is a great tool for everyone, including investors, due to the response
speed and the amount of information that is exchanged. Transactions
are executed very quickly with just the simple click of a button
or a few keystrokes.
However, the Internet is also another avenue for fraud.
Investors must use caution and common sense when using the Internet for securities activities.
The fact that information appears on the Internet does not render additional credibility to the
information. Be especially wary if the source is not identified.
Over the Internet, investors can purchase securities of a company directly from the company.
Treat the online transaction as you would a regular investment, and make sure that the securities
are registered or exempted under both federal and state law.
Alternatively, investors can trade securities through online investment brokers. Study and understand the
terms, conditions and costs of these services, before you use them. Brokers must be licensed, and
must be registered with the Securities Exchange Commission.
Finally, be very careful with information you gather from a chat room. It is in these chat
rooms that persons posing as credible sources send out information to 'pump' the price of a
stock. Once the price of this stock has increased, they 'dump,' or sell their stock at a great
profit. These are called "pump and dump schemes."
"When evaluating an online investment, exercise the same caution that you would bring to any unfamiliar investment opportunity...."
not expect to get rich quick. When evaluating an investment
you have learned about online exercise the same caution and deliberation
that you would bring to any unfamiliar investment opportunity.
The old rule "If it sounds too good to be true, it probably
is," applies just as much to offers made in cyberspace as
to those made through any other medium.
and print a hard copy of any online solicitation you are considering.
This document may come in handy if problems develop later. Be
sure to note the Internet address, date, and time of the offer.
not assume that an online computer service polices its investment
bulletin boards. The vast majority of services take a 'hands-off'
approach to screening claims made in message postings, and even
those that do minimal policing cannot possible keep up with the
millions of messages posted each month. Remember, too, that anyone
can set up a web site or advertise online, usually without any
check on the legitimacy of their claims.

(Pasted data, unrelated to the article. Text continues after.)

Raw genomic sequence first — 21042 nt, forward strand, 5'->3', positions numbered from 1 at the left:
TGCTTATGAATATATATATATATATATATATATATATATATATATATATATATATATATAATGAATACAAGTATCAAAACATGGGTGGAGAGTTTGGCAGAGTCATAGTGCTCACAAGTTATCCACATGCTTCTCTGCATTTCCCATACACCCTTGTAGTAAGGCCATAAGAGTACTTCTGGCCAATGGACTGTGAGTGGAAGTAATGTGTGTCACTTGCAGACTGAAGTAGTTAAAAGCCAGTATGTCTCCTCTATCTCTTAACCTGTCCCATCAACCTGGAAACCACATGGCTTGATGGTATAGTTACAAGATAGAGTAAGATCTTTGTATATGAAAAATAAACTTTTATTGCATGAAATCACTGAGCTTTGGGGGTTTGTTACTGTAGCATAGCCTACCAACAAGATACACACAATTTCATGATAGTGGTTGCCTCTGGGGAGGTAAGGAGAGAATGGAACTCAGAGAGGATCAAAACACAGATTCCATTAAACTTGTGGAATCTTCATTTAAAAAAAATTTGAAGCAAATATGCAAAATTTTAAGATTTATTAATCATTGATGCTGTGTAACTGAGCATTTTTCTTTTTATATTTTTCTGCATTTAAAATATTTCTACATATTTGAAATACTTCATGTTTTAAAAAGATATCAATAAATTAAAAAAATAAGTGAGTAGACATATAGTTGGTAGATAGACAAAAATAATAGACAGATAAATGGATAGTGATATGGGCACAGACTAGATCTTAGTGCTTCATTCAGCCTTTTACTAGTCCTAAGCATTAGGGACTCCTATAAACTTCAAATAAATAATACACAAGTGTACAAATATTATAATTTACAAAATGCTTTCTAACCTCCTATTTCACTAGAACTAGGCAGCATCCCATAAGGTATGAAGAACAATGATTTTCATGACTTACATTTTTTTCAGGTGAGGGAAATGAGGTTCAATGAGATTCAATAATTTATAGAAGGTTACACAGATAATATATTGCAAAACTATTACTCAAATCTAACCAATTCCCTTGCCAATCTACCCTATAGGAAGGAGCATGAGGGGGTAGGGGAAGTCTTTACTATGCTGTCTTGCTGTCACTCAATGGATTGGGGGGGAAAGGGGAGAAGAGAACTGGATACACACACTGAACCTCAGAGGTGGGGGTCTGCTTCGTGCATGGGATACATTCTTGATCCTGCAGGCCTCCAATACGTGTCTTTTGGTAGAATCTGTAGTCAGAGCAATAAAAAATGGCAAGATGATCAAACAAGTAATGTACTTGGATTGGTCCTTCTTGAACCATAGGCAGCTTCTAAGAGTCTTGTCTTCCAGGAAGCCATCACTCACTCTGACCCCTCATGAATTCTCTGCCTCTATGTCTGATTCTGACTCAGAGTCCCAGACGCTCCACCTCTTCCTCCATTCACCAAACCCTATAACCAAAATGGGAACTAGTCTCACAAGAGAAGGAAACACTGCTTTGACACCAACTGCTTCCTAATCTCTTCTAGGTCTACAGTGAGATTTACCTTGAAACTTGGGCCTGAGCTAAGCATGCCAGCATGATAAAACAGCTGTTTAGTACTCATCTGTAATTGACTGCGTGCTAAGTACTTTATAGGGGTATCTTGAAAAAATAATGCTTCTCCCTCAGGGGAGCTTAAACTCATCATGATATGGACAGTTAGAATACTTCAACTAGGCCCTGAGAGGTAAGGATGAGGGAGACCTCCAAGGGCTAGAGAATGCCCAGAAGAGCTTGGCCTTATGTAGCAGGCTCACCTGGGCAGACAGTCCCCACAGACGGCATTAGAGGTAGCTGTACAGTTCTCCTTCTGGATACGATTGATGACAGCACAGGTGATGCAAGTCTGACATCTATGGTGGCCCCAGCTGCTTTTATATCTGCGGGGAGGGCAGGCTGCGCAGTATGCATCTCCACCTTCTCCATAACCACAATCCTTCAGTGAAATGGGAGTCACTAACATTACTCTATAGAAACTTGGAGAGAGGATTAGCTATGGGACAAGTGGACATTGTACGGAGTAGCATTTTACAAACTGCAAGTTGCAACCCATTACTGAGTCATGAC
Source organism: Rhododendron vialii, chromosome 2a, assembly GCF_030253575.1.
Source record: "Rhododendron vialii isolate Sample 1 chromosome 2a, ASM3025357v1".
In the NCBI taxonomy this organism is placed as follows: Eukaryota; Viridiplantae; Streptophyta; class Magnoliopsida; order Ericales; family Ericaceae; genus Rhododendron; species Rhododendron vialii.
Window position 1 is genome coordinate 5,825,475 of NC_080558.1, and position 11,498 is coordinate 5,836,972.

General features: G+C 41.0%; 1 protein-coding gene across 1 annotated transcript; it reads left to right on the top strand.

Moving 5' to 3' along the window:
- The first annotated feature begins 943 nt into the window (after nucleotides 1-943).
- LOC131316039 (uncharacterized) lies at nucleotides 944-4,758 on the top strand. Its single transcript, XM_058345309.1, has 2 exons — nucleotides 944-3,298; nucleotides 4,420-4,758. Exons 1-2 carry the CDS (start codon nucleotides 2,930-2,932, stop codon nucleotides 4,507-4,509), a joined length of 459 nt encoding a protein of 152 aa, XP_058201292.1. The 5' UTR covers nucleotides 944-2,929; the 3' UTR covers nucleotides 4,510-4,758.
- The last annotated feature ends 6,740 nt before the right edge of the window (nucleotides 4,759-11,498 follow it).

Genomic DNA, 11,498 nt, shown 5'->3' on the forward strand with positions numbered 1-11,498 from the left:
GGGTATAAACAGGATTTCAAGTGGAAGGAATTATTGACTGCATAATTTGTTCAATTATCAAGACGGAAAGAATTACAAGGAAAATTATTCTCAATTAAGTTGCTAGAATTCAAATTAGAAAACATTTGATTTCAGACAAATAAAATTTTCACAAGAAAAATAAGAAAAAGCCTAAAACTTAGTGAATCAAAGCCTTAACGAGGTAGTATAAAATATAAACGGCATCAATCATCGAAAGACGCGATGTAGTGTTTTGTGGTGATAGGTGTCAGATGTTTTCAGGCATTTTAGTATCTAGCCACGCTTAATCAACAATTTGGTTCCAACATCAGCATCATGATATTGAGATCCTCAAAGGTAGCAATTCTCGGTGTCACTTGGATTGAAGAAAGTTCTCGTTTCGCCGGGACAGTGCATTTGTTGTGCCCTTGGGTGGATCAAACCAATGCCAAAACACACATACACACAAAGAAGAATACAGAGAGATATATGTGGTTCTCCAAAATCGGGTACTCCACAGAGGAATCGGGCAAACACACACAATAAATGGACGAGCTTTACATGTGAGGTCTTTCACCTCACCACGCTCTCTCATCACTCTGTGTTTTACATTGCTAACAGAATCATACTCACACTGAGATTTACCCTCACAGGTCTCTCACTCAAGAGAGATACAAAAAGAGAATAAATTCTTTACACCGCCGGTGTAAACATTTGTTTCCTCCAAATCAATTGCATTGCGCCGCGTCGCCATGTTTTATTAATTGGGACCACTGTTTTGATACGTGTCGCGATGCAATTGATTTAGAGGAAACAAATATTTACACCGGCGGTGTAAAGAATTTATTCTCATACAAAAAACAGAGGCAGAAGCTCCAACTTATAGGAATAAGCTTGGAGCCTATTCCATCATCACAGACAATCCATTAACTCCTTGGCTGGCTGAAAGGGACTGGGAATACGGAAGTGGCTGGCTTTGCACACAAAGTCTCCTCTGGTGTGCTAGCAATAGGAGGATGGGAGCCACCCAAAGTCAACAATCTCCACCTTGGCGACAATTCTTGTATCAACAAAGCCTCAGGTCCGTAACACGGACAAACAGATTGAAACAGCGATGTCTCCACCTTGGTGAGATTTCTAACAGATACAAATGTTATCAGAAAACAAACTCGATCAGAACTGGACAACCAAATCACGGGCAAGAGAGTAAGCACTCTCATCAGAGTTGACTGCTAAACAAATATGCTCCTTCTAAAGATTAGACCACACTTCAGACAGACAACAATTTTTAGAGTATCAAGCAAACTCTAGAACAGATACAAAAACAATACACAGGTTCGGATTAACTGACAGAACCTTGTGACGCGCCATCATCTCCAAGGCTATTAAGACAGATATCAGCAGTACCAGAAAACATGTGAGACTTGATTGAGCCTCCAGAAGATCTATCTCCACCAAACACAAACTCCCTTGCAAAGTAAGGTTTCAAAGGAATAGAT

buy little known, thinly traded stocks strictly based on online
hype. Low-volume stocks are the most susceptible to manipulation
since their price can be moved through relatively small strategic
trades. Even if a hyped stock starts to move up, proceed with
caution this may just be part of the overall manipulation
cautious about acting on the advice of individuals who hide their
identity. The use of aliases on computer bulletin boards is
intended to protect privacy, but con artists also can exploit
it. People online may not be whom they claim. What may seem to
be two or more different people talking up a stock may actually
be a single individual with a personal interest in driving up
its price through false information or baseless speculation. In
addition, an impressive-looking website can be the product of
a laptop computer on the other side of the world, far from the
jurisdiction of U.S. law enforcement regulators.
not get taken in by claims of 'inside information' such as
pending news releases, contract announcements, and innovative
new products. In cyberspace, practically anyone can say anything.
Despite the abundance of 'hot tips' littered across bulletin boards
and discussion groups, it is extremely unlikely that genuine insider
information will be publicly broadcasted on an investment bulletin
skeptical about claims that an online stock hypester has personally
checked out an investment. One established tactic of investment
schemers is to talk up companies, mining operations, and factories
in remote corners of the country or the globe, where it can be
impossible for the average investor to investigate or visit in
the time to investigate outside sources of information on
any investment you learn about online. Check with a trusted financial
adviser and always obtain written financial information, such
as a prospectus, annual report, offering circular, and financial
statements. Ask the online promoter where the firm is incorporated,
and call the state's Secretary of State or Commissioner of Securities
to verify that information. Also, make sure that an investment
opportunity and the person promoting it are properly registered
with your state securities agency. In Hawaii, the agency to contact
is the Business Registration Division of the Department of Commerce
& Consumer Affairs.
9. If you think you have been duped, do not be embarrassed about
complaining. Early action increases your chances of getting
your money back and may prevent others from losing money. If you
spot a potential online investment fraud, contact your state securities
administrator, Better Business Bureau (808) 942-2355, or The
Federal Trade Commission (415) 356-5270.
About the Author...
Larry Westfall is the owner http://www.pennystocks101.com